It was a bombshell exclusive, especially for an outlet the size of the Mercury News, and both the paper and its new star reporter quickly found themselves under heavy scrutiny.

Starring as Webb, Jeremy Renner gives a complete, riveting performance. Taking his character from the gritty details of connecting the dots, to the satisfaction of a job well done, to anger and paranoia when his support system falters, Renner never permits a sliver of doubt to cloud his authenticity.

Director Michael Cuestra crafts the film with both skill and care. He has a thoroughbred in Renner and a strong supporting cast, and Cuestra has no problem finding both humanity and resonance in Webb’s story.

The drawback is that too often, his heart is in too many right places. Exonerating Webb, revealing the depths of a government scandal, and eulogizing hard-nosed journalism are worthy goals, but Cuestra casts such a wide net that the focus becomes unsteady and the end result feels a bit unfinished.

It will still get to you. Renner’s performance, and the harsh light that’s shed on a scandal that deserves it, let Kill the Messenger push through some weak spots and remain vital.





Do the Hustle!

American  Hustle

by Hope Madden

David O. Russell can direct the shit out of a movie, can’t he? He startled his way into our consciousness in ’94 with the unbelievable Spanking the Monkey, followed by a smattering of well-crafted, unmarketable, endlessly watchable films. Then he took a few years off and came back wearing his shootin’ boots.

The Fighter in 2010, followed by Silver Linings Playbook in 2012 racked up a grand total of 3 Oscars and another 13 nominations. That’s the way to shake off the artistic rust.

For his latest, American Hustle, Russell wisely cherry-picks castmates (a couple of Oscar winners among them) from his last two efforts to populate the world of 1978 and Abscam – the FBI sting that took down some corrupt public officials. And, as the screen announces just before the first disco-tastic image, “Some of this actually happened.”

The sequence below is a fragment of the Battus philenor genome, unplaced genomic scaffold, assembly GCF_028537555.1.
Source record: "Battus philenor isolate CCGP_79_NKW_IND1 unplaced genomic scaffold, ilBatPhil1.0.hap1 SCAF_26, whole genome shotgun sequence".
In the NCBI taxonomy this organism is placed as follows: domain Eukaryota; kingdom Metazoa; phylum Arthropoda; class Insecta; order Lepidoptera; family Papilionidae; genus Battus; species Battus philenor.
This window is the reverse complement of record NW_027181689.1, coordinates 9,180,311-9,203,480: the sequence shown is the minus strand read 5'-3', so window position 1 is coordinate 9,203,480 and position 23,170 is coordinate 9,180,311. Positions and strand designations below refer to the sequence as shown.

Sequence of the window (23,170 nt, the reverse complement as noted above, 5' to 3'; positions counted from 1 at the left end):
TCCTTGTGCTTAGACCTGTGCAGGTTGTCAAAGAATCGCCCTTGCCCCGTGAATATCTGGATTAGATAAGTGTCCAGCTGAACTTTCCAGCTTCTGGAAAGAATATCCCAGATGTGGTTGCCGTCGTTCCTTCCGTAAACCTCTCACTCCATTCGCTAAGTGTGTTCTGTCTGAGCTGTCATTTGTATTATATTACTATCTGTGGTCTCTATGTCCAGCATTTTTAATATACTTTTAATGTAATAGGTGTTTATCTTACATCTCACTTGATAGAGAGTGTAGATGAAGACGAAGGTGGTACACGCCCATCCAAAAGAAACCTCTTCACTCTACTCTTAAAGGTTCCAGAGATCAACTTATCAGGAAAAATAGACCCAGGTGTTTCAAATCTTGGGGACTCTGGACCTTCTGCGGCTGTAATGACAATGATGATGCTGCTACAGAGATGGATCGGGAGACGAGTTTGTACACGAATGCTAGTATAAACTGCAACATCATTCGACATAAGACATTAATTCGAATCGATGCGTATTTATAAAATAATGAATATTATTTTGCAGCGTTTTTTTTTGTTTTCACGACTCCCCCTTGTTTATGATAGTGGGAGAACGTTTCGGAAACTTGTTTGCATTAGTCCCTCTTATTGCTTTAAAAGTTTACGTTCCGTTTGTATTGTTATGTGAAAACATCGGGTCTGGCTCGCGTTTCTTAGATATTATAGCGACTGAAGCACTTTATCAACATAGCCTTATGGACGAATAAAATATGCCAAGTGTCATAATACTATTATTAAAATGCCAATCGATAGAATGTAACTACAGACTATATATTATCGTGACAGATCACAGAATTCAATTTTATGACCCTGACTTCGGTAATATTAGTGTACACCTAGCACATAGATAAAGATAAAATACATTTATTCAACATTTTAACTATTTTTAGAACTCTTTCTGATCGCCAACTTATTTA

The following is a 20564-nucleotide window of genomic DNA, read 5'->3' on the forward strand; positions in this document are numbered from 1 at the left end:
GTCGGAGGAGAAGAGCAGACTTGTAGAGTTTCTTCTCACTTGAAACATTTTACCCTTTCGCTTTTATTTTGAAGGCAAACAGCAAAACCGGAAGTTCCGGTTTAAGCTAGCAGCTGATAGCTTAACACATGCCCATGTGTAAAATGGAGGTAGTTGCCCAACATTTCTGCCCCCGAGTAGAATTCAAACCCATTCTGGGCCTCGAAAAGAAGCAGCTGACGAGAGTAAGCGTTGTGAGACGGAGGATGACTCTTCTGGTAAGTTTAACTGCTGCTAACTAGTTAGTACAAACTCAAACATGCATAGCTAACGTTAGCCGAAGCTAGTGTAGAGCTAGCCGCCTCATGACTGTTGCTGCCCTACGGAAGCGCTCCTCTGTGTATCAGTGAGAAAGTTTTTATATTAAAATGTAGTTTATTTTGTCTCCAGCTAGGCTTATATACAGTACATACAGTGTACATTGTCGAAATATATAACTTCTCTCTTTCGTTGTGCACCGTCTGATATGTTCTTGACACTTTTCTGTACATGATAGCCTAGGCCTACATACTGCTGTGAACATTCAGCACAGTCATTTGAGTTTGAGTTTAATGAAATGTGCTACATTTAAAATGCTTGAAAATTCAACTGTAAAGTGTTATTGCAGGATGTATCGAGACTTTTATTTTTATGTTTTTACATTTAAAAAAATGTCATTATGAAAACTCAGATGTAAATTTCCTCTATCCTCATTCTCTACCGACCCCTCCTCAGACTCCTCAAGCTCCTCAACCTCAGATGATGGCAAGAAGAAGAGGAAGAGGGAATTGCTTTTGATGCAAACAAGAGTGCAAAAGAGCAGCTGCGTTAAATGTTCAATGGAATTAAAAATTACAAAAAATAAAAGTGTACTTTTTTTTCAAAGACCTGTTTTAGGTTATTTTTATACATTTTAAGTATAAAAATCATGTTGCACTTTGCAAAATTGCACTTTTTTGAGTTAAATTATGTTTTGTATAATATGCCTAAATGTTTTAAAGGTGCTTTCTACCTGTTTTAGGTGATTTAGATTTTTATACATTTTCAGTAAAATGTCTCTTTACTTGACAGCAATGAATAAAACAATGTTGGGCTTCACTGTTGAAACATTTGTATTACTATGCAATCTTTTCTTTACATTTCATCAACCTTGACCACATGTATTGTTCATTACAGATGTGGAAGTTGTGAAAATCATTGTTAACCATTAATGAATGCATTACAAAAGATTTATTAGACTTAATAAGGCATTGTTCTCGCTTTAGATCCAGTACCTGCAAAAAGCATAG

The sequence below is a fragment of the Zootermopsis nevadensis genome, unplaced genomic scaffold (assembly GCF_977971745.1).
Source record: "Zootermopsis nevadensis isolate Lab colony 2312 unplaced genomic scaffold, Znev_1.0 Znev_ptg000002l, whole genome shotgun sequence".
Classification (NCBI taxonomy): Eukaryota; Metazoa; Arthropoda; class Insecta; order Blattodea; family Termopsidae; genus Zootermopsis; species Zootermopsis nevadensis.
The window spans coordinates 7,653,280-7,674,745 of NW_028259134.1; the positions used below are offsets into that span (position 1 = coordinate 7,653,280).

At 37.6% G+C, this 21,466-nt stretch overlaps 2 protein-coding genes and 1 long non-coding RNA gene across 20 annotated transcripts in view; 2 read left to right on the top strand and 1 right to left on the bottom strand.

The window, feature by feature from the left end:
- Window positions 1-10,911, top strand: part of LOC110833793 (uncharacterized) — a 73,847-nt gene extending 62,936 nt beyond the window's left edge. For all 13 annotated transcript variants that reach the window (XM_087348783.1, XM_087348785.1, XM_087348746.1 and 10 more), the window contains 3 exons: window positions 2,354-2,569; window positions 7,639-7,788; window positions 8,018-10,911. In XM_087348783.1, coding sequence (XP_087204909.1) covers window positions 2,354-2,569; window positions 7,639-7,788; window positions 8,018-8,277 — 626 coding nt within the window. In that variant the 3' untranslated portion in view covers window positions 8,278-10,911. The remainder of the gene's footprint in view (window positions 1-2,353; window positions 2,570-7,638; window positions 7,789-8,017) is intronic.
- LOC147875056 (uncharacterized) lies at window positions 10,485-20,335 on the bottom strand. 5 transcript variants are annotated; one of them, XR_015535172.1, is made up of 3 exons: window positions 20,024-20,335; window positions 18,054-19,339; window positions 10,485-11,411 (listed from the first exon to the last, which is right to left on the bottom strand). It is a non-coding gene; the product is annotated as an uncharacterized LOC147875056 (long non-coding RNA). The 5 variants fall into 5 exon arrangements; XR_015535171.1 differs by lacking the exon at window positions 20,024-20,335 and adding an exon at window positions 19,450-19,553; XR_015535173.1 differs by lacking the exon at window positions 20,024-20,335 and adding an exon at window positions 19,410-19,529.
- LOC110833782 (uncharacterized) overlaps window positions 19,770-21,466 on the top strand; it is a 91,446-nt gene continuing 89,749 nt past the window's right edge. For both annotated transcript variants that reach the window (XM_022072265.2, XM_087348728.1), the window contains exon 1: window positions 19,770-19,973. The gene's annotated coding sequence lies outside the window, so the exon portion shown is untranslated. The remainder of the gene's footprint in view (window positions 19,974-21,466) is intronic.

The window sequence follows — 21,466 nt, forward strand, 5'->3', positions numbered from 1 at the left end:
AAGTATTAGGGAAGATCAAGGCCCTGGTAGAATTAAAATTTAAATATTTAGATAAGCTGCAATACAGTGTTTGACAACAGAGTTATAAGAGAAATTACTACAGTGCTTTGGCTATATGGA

One desperately ambitious FBI agent (an unhinged and glorious Bradley Cooper) pinches two con artists (Christian Bale, Amy Adams – both outstanding) and insists they help him finger other white collar criminals. But his dizzying hunger for significance pushes their con to untenable extremes, and soon these low-flying hustlers are eyeball deep in politicians, Feds and the mafia.

Russell orchestrates con upon con, braiding loyalty with opportunism with showmanship, and providing his dream cast with everything they need to erupt onscreen.

Joining the stellar performers mentioned are the always reliable Jeremy Renner and the reliably brilliant Jennifer Lawrence. As an unpredictable spitfire, Lawrence is right at home. She excels, and Russell teases the absolute most out of her every moment of screen time (it makes no sense now but trust me, you’ll never call a microwave oven by its correct name again).

Louis CK – in his second strong cinematic turn this year (alongside Blue Jasmine) – is a great onscreen curmudgeon, and he offers such a perfect foil for Cooper’s combustible lead that their scenes together are a scream.

Honestly, with the electricity on screen whenever Lawrence or Cooper appear, it’s almost possible to overlook Bale and Adams, but what a mistake that would be! Bale crawls into this character, as he does every character, and convinces us of the sleazy but good-hearted schlub inside this grifter.

Likewise, Adams – a performer so expressive with just a look – keeps you on your toes. It’s her flawless work as Edith (or is that Sydney?) that keeps all the cons spinning at once, and you never know exactly where her loyalties lie. In fact, you’re pretty sure she isn’t certain. Unless she’s just playing you.

While Russell’s fondness for Goodfellas colors the entire running time, there’s no question that his creation finds its own way and becomes something unique and fantastic. The writing is exceptional, the performances volcanic, and the result is the sharpest and most explosively funny movie in Oscar contention.